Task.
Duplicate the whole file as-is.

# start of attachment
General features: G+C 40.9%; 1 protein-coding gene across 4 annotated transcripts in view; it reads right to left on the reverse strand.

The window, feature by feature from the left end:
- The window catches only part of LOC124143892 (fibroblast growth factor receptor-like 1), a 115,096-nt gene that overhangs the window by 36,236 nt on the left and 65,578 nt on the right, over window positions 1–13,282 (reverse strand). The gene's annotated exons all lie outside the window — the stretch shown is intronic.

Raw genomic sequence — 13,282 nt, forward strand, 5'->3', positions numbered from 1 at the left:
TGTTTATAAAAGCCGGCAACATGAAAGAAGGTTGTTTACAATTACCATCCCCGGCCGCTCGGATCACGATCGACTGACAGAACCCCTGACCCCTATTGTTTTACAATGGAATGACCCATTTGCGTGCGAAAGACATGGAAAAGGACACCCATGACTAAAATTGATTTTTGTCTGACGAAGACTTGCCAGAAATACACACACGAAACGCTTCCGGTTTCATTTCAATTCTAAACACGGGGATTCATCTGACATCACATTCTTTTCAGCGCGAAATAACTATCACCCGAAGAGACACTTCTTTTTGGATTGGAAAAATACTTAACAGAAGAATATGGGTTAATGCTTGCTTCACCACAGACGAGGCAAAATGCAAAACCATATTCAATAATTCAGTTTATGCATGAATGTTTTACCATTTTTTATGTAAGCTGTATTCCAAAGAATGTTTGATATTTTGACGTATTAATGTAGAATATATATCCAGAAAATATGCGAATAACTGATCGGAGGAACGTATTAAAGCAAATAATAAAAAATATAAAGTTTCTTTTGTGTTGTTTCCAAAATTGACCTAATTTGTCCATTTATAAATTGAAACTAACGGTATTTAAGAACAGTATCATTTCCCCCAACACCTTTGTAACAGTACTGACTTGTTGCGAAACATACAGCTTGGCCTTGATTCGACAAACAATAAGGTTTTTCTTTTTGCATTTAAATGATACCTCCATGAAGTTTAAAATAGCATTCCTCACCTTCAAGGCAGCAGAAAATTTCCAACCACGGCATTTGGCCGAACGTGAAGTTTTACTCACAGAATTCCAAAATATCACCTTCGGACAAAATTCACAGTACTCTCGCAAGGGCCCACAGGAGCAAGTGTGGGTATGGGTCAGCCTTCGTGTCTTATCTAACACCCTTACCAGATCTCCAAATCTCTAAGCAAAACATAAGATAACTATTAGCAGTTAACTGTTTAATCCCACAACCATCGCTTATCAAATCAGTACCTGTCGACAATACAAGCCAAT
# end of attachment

General features: G+C 40.9%; 1 protein-coding gene across 4 annotated transcripts in view; it reads right to left on the reverse strand.

The window, feature by feature from the left end:
- The window catches only part of LOC124143892 (fibroblast growth factor receptor-like 1), a 115,096-nt gene that overhangs the window by 36,236 nt on the left and 65,578 nt on the right, over window positions 1–13,282 (reverse strand). The gene's annotated exons all lie outside the window — the stretch shown is intronic.

Raw genomic sequence — 13,282 nt, forward strand, 5'->3', positions numbered from 1 at the left:
TGTTTATAAAAGCCGGCAACATGAAAGAAGGTTGTTTACAATTACCATCCCCGGCCGCTCGGATCACGATCGACTGACAGAACCCCTGACCCCTATTGTTTTACAATGGAATGACCCATTTGCGTGCGAAAGACATGGAAAAGGACACCCATGACTAAAATTGATTTTTGTCTGACGAAGACTTGCCAGAAATACACACACGAAACGCTTCCGGTTTCATTTCAATTCTAAACACGGGGATTCATCTGACATCACATTCTTTTCAGCGCGAAATAACTATCACCCGAAGAGACACTTCTTTTTGGATTGGAAAAATACTTAACAGAAGAATATGGGTTAATGCTTGCTTCACCACAGACGAGGCAAAATGCAAAACCATATTCAATAATTCAGTTTATGCATGAATGTTTTACCATTTTTTATGTAAGCTGTATTCCAAAGAATGTTTGATATTTTGACGTATTAATGTAGAATATATATCCAGAAAATATGCGAATAACTGATCGGAGGAACGTATTAAAGCAAATAATAAAAAATATAAAGTTTCTTTTGTGTTGTTTCCAAAATTGACCTAATTTGTCCATTTATAAATTGAAACTAACGGTATTTAAGAACAGTATCATTTCCCCCAACACCTTTGTAACAGTACTGACTTGTTGCGAAACATACAGCTTGGCCTTGATTCGACAAACAATAAGGTTTTTCTTTTTGCATTTAAATGATACCTCCATGAAGTTTAAAATAGCATTCCTCACCTTCAAGGCAGCAGAAAATTTCCAACCACGGCATTTGGCCGAACGTGAAGTTTTACTCACAGAATTCCAAAATATCACCTTCGGACAAAATTCACAGTACTCTCGCAAGGGCCCACAGGAGCAAGTGTGGGTATGGGTCAGCCTTCGTGTCTTATCTAACACCCTTACCAGATCTCCAAATCTCTAAGCAAAACATAAGATAACTATTAGCAGTTAACTGTTTAATCCCACAACCATCGCTTATCAAATCAGTACCTGTCGACAATACAAGCCAAT